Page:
Patrice Lumumba was the first Prime Minister of the independent Democratic Republic of Congo.

He was born on July 2, 1925 to a farmer, François Tolenga Otetshima, and his wife Julienne Wamato Lomendja, in Onalua in the Belgian Congo. Raised in a Catholic family, he was educated at a Protestant primary school, a Catholic missionary school, and finally the government post office training school, where he passed the one-year course with distinction.

Lumumba spoke Tetela, French, Lingala, Swahili, and Tshiluba. Outside of his regular studies, Lumumba took an interest in the Enlightenment ideals of Jean-Jacques Rousseau and Voltaire. He was also fond of Molière and Victor Hugo. He wrote poetry, and many of his works had an anti-imperialist theme. He worked as a traveling beer salesman in Léopoldville and as a postal clerk in a Stanleyville Post Office for eleven years. In 1951, he married Pauline Opangu.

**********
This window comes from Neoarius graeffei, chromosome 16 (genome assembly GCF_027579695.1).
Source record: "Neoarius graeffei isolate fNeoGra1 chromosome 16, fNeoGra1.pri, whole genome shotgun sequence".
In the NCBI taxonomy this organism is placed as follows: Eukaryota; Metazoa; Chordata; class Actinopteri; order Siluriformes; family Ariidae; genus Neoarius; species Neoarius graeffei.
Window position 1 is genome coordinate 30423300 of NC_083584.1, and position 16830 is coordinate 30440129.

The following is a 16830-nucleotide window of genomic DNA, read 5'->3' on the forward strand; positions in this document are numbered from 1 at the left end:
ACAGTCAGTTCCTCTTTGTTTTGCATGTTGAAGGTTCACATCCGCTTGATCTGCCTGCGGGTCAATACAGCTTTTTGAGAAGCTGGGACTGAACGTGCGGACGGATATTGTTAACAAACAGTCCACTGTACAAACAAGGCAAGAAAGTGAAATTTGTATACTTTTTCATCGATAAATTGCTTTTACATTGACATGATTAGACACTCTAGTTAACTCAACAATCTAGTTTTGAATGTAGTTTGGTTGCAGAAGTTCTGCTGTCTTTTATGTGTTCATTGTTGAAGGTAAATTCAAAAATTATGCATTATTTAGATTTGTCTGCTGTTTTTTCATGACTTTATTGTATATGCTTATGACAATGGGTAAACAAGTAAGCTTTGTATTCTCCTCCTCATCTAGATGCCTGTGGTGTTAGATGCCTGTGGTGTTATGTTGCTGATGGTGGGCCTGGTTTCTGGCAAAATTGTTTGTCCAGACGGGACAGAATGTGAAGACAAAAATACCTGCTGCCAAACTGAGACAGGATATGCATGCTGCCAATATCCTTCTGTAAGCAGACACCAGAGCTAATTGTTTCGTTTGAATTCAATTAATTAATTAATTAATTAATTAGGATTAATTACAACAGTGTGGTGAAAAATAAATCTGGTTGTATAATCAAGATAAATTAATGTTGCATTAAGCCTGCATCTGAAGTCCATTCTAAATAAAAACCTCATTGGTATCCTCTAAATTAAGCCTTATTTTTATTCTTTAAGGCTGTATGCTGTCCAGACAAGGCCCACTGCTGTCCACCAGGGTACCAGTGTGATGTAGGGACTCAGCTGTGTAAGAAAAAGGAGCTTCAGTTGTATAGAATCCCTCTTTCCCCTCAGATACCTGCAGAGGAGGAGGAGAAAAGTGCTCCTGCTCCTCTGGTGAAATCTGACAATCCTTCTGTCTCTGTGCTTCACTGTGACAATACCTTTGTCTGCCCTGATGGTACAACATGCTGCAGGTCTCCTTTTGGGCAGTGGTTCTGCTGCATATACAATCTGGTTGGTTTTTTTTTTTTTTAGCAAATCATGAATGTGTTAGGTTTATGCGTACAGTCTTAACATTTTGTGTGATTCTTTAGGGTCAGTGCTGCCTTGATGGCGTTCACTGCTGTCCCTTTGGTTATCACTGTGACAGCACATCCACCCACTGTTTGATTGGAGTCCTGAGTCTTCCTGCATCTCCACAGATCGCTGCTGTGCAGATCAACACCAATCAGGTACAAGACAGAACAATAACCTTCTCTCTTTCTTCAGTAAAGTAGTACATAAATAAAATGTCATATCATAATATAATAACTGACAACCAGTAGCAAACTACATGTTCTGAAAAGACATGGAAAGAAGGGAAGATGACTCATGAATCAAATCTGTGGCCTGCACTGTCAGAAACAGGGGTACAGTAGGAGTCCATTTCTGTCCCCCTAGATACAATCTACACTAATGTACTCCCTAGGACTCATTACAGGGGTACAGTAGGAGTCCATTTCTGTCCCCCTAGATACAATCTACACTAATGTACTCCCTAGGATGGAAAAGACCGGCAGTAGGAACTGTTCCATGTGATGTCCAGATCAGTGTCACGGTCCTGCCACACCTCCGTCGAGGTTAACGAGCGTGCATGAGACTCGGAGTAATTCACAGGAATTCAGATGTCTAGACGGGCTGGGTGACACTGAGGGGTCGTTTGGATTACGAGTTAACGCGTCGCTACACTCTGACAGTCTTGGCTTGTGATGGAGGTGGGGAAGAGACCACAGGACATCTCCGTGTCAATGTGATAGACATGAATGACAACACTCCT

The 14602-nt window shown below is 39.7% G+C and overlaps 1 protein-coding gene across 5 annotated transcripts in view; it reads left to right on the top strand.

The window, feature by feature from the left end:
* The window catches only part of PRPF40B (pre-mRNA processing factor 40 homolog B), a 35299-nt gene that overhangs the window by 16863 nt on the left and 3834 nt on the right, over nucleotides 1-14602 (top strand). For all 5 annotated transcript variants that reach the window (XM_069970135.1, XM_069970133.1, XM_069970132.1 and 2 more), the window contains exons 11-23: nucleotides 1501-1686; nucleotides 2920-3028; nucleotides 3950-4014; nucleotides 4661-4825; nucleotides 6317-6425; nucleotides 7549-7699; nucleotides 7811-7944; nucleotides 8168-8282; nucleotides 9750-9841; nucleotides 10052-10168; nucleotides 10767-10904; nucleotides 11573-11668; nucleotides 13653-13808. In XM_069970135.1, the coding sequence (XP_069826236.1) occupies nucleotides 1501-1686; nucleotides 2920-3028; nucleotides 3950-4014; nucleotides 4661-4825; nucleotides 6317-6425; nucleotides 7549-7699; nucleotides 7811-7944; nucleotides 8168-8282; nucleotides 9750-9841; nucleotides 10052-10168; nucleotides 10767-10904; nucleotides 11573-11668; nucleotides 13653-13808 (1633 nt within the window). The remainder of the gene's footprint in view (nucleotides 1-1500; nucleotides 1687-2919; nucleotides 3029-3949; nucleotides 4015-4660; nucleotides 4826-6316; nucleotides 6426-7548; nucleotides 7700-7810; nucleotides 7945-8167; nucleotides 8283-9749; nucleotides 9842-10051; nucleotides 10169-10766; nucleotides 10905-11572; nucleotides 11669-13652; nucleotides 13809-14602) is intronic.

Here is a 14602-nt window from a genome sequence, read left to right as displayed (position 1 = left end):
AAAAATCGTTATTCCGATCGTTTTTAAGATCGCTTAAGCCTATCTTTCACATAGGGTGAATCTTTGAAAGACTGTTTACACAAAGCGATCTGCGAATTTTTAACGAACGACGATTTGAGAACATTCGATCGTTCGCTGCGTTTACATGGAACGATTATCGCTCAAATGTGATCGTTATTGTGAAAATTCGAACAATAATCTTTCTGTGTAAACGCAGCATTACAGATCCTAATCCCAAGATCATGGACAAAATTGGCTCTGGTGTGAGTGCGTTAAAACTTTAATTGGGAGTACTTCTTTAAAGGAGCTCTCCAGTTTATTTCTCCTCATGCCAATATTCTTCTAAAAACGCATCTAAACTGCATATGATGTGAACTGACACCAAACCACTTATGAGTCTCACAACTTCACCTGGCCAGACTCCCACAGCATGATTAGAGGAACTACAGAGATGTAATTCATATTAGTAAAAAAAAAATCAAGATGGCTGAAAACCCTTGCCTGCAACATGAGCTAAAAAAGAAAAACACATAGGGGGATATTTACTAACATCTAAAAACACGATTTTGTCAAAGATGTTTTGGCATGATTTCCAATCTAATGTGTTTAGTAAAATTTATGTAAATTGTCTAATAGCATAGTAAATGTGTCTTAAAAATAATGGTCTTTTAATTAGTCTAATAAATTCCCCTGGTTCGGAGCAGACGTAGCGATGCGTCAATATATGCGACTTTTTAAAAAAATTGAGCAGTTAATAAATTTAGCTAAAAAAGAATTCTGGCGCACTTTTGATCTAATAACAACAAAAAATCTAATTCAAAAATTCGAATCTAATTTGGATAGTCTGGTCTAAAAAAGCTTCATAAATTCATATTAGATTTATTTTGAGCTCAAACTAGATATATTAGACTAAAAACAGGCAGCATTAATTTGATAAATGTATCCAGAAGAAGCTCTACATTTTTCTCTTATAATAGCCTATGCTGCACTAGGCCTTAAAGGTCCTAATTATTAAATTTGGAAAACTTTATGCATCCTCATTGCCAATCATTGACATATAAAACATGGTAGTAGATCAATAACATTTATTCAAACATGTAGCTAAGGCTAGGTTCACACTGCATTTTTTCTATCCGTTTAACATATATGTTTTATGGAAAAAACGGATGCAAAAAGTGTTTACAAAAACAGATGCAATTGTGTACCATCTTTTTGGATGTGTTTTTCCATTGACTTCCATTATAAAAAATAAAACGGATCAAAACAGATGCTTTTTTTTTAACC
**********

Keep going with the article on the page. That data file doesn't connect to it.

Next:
He had become an opponent of Belgian racism after being jailed for 12 months in 1957 on trumped-up charges by the colonial authorities. During his prison term, he developed his oratory skills and increasingly embraced the view that Congo’s vast mineral wealth should benefit the Congolese people rather than foreign corporate interests.

Two years later, following mass demands for a democratic election, the Congolese National Movement headed by Lumumba decisively won the Congo’s first parliamentary contest. The left-nationalist leader took office in June 1960.

Seven months into his term, he was seized, tortured, and executed in a coup supported by the Belgian authorities, the United States, and the United Nations. With Lumumba’s assassination died a part of the dream of a united, democratic, ethnically pluralist, and pan-Africanist Congo.

Rest in Power!


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